Liddell reportedly interviewed with the Detroit Pistons, Golden State Warriors, Milwaukee Bucks, Toronto Raptors and Dallas Mavericks at the combine. The Pistons have the highest first-round pick of any of those teams at No. 5, but Liddell would figure to fall a bit lower in the draft order come late June.
E.J. Liddell, from Ohio State, interviewed with Pistons, Warriors, Bucks, Raptors, and Mavericks. Measured at 6-5.5 w/ a 6-11.75 wingspan; he the posted top standing vertical leap. He played for Bradley Beal’s AAU team said he learned to use his size and to be tough from Beal.
— Mike Vorkunov (@MikeVorkunov) May 19, 2022
Branham told ESPN Thursday he has recently interviewed with 10 different teams, and he said during his combine media session that the list includes the Brooklyn Nets, Denver Nuggets, Milwaukee Bucks, Oklahoma City Thunder, Miami Heat, Minnesota Timberwolves, New York Knicks, Houston Rockets and Philadelphia 76ers. Three of those teams have lottery picks in the draft, and the Thunder actually possess two.
Malaki Branham met with the Nets, Nuggets, Bucks, Thunder, Heat, Timberwolves, Knicks, Rockets and 76ers this week. Said he didnt know what workouts he has coming up yet.
— Krysten Peek (@krystenpeek) May 19, 2022
Branham likened the rapid interview process to “speed dating,” and said many teams just wanted to get to know him and see what the Big Ten Freshman of the Year’s personality is like before draft day.
“I think I answered that question,” Branham said.
Ohio State’s Malaki Branham conducted a Pro Day in front of a packed house of decision makers at the NBA Combine. The projected lottery pick showed his fluidity and smooth mid-range game while mixing in some unexpected defensive drills. pic.twitter.com/TMzK89FXa3
— Jonathan Givony (@DraftExpress) May 21, 2022
His fast ascension up draft boards came in the latter half of the college basketball season, as Branham spent the final 15 games of his true freshman campaign averaging 17.7 points per game on 54.5 percent shooting overall and 44.7 percent from 3-point range.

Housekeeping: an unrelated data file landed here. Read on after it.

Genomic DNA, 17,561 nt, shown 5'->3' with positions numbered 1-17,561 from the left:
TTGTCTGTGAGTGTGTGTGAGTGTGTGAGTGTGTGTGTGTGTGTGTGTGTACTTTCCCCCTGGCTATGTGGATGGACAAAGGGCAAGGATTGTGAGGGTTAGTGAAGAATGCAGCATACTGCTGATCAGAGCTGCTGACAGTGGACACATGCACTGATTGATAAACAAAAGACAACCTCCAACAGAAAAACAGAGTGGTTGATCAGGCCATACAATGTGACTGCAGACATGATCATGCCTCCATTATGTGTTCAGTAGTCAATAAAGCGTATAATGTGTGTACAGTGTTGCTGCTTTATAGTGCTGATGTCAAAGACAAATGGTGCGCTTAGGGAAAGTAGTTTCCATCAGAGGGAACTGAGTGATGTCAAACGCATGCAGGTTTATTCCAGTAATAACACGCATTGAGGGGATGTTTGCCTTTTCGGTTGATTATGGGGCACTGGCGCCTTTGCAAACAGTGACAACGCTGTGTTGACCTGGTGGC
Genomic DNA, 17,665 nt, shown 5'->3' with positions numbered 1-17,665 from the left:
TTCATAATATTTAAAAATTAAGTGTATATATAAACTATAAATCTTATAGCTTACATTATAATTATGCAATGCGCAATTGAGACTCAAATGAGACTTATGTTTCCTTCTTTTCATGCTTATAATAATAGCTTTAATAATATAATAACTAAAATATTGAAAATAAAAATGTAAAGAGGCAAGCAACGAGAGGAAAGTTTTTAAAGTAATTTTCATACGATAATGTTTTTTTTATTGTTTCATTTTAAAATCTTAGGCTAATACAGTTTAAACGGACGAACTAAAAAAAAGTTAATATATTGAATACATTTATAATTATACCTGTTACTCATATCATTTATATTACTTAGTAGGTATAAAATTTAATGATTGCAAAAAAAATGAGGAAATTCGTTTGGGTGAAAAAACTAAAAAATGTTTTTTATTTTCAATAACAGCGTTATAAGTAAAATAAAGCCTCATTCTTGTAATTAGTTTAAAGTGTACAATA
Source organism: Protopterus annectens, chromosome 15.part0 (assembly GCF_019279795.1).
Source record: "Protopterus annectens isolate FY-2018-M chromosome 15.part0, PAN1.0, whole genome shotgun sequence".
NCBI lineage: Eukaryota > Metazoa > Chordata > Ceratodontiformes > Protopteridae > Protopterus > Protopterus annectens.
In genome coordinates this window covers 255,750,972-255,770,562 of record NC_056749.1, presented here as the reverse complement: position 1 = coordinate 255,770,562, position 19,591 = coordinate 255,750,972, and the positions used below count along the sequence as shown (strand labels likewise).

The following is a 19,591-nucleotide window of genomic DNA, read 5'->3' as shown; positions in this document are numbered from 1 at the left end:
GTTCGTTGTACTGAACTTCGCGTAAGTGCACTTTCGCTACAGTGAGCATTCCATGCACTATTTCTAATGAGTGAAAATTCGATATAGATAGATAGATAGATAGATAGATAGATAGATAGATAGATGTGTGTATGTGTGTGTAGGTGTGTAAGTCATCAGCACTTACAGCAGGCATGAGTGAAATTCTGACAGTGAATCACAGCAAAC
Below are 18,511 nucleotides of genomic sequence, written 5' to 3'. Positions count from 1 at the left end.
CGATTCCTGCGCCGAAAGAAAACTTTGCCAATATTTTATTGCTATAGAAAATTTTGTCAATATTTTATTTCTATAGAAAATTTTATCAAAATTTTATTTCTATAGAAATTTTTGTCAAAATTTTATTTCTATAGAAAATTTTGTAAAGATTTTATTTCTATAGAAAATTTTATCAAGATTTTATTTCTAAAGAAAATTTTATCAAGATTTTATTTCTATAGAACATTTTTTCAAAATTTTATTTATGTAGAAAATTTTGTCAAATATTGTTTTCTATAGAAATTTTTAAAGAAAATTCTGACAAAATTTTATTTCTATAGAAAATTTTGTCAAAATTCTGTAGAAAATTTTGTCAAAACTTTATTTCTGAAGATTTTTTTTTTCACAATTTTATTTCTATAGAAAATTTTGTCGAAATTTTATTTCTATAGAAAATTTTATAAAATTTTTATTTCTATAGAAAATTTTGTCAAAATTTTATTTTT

So what flipped for Branham, who was averaging just 6.3 points on less than 40 percent shooting from the field over his first 10 games?
“Mentally I was just being more in attack mode, picking my spots and also just helping the team out,” Branham said. “Like if they need me to score that game. I felt like physically, I was just getting in the weight room a lot. Just knowing how to pick my spots on the floor, I feel like that’s how my game was on the rise in the second half of the season.”
Had a blast breaking down film and chopping it up with potential top-10 pick Malaki Branham out of Ohio State. Strong mid-range, even stronger shoe game. pic.twitter.com/o6KAfhx7Xa
— Mike Schmitz (@Mike_Schmitz) May 19, 2022
ESPN draft analyst Mike Schmitz compared Branham’s game to Bucks wing Khris Middleton, a three-time NBA All-Star who has averaged at least 20 points per game in four of the past five seasons, but Branham said there are a couple other players he studies due to the similarities in their game.
“(Cleveland Cavaliers guard) Caris LeVert. I like to watch Caris LeVert, you know he’s a Columbus guy as well,” Branham said. “And then also (Phoenix Suns guard) Devin Booker. They’re the same sized guys, so I like to watch them a lot just to see how they get to their spots.”
Im not sure there has been a name buzzing in Chicago this week more than Malaki Branhams. At this point, I think there is a strong possibility that he will go in the lottery. #NBADraftCombine pic.twitter.com/SyjDGpCd0y
— Matt Babcock (@MattBabcock11) May 20, 2022
After their respective standout careers at Ohio State, plenty of younger players are no doubt already studying Branham and Liddell to try and improve their craft. In a little over a month, both players will realize the payoff to their many years of hard work, and Ohio State head coach Chris Holtmann said in April that it will be “an important moment” for both them and the Buckeye program.
“I don’t think I’m gonna cry. It might (happen). Hopefully, I mean when that moment happens it’s gonna be a lifetime achievement,” Liddell said. “I hope I stay in the NBA for a very long time.”